13. Ablation of Carbon/Carbon Composites: Direct Numerical Simulation and Effective Behavior
- Edgar Lara-Curzio
Published Online: 26 MAR 2008
Copyright © 2005 The American Ceramics Society
Mechanical Properties and Performance of Engineering Ceramics and Composites: Ceramic Engineering and Science Proceedings, Volume 26, Number 2
How to Cite
Aspa, Y., Quintard, M., Plazanet, F., Descamps, C. and Vignoles, G. L. (2005) Ablation of Carbon/Carbon Composites: Direct Numerical Simulation and Effective Behavior, in Mechanical Properties and Performance of Engineering Ceramics and Composites: Ceramic Engineering and Science Proceedings, Volume 26, Number 2 (ed E. Lara-Curzio), John Wiley & Sons, Inc., Hoboken, NJ, USA. doi: 10.1002/9780470291221.ch13
- Published Online: 26 MAR 2008
- Published Print: 1 JAN 2005
Print ISBN: 9781574982329
Online ISBN: 9780470291221
- carbon/carbon composition;
- global recession velocity;
- surface morphology;
- carbon fibcrs;
- fluid-solid interface
In this paper, we are interested in the ablation of carbon/carbon composites, as found, for instance, in rocket nozzle applications, where aggressive gases cause the composite surface recession. Global recession velocity and the appearing roughness are function of the subscale description. We model ablation in terms of surface oxidation of a heterogeneous material by a binary gas mixture. We assume the gas transport to be purely diffusive and temperature almost uniform.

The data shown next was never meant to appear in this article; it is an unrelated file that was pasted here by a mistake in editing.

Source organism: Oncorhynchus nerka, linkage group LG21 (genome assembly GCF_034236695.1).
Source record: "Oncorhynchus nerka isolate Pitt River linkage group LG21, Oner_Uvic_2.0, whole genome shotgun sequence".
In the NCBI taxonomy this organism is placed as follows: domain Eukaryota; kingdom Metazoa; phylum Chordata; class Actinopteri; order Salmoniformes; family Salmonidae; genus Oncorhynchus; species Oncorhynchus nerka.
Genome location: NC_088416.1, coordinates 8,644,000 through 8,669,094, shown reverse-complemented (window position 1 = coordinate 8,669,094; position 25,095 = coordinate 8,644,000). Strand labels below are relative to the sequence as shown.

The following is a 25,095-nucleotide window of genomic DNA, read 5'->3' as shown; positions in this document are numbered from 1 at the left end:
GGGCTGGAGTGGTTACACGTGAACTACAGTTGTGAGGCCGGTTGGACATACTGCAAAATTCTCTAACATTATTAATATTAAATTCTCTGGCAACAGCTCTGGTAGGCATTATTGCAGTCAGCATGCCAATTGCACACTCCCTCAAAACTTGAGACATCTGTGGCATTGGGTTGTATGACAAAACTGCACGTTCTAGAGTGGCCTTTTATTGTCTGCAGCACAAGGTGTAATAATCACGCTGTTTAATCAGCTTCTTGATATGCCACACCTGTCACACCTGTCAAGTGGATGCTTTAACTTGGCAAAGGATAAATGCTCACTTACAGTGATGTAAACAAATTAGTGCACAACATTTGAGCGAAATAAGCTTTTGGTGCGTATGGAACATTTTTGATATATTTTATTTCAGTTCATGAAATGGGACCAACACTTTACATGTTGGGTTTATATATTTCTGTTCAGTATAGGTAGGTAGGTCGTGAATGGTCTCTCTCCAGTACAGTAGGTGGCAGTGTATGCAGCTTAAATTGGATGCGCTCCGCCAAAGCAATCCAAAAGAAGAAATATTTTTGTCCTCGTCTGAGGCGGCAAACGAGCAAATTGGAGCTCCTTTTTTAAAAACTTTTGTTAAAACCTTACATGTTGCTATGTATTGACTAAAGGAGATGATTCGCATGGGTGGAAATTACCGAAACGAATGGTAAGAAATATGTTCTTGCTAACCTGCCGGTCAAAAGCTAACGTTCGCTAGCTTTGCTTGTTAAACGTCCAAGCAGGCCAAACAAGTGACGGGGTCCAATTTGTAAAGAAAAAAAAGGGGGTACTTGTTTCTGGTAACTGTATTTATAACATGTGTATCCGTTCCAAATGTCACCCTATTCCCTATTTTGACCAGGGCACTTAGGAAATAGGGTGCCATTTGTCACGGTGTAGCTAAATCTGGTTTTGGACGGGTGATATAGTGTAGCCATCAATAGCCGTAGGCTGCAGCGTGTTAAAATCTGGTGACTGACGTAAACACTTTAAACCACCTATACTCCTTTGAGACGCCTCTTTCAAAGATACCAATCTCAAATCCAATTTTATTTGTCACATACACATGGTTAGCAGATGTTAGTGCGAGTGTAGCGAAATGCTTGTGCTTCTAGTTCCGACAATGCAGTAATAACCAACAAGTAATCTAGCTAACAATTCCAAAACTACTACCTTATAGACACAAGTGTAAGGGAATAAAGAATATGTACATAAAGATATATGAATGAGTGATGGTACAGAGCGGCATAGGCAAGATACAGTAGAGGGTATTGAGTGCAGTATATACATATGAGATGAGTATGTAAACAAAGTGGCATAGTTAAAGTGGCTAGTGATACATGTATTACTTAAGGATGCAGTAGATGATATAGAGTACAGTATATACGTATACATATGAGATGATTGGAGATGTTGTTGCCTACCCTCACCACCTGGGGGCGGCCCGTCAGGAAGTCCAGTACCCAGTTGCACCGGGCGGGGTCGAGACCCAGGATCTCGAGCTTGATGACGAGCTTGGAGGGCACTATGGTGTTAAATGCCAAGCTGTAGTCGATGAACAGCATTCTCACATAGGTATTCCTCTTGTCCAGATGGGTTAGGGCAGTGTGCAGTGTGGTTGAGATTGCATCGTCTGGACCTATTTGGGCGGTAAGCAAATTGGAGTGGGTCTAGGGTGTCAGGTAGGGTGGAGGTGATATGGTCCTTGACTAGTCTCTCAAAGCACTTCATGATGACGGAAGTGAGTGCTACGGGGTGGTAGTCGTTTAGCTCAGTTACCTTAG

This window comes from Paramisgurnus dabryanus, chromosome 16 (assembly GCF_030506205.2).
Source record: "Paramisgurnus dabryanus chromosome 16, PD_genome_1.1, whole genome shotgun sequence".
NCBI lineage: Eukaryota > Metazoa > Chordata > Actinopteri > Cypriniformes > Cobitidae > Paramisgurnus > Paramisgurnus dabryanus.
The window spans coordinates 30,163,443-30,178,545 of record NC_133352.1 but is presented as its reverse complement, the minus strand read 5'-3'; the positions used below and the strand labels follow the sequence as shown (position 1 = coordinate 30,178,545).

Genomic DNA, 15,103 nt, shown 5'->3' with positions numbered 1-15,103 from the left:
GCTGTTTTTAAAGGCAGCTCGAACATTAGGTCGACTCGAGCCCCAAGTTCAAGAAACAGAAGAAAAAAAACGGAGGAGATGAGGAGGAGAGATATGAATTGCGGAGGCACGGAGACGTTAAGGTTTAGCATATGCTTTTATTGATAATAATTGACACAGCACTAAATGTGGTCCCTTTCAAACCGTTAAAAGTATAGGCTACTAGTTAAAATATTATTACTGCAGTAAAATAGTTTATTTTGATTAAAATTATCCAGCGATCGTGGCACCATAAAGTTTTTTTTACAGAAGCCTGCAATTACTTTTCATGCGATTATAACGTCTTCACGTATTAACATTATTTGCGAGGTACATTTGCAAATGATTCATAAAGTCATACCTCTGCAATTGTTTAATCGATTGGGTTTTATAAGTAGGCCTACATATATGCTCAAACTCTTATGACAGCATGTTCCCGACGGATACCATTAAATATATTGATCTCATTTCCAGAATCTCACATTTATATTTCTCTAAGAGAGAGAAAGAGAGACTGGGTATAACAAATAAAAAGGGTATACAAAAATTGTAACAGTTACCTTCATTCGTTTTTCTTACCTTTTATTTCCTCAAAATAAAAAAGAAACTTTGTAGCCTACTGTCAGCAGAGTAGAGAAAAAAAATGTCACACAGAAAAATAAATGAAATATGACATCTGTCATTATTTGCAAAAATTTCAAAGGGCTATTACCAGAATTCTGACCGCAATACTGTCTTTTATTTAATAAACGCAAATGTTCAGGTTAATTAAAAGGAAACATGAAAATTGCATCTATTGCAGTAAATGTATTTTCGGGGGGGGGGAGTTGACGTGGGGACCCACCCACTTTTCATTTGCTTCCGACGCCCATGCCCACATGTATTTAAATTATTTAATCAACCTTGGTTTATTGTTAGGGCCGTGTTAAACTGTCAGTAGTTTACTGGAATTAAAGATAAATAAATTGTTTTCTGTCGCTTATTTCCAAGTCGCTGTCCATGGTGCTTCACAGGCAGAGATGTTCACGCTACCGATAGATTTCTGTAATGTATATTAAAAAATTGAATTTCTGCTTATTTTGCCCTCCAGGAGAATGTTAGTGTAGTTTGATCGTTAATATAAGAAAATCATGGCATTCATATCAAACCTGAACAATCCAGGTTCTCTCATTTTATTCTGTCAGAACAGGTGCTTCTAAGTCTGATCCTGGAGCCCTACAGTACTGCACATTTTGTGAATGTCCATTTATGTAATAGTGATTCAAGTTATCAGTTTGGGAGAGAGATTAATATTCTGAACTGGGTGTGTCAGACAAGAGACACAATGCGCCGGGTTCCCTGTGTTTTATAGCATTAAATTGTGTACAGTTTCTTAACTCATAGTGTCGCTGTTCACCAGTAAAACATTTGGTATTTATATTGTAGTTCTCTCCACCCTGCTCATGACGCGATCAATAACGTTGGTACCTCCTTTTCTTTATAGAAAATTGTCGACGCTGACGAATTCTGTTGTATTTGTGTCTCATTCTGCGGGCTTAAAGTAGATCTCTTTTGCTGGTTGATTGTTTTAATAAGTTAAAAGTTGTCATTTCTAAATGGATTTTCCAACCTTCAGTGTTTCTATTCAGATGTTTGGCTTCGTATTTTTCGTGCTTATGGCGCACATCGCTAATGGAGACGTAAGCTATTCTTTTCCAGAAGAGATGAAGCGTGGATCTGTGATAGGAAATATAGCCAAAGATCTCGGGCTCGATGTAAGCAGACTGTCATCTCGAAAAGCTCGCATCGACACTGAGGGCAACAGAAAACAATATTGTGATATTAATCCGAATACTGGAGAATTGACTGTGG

A finite volume code has been developed based on a VOF method using complex representation of interface and elementary surfaces, and sequential solving of the coupled equations for fluid transport and surface recession. The code was used to perform many numerical experiments, which allowed us to identify different recession regimes as a function of the characteristic dimensionless numbers.
A one-dimensional model was built using the concept of effective surface reaction. This approach replaces the non-uniform reactivity of a geometrically complex surface by an effective reactivity of a plane homogeneous interface that gives macro-scale fluxes similar to the average micro-scale fluxes.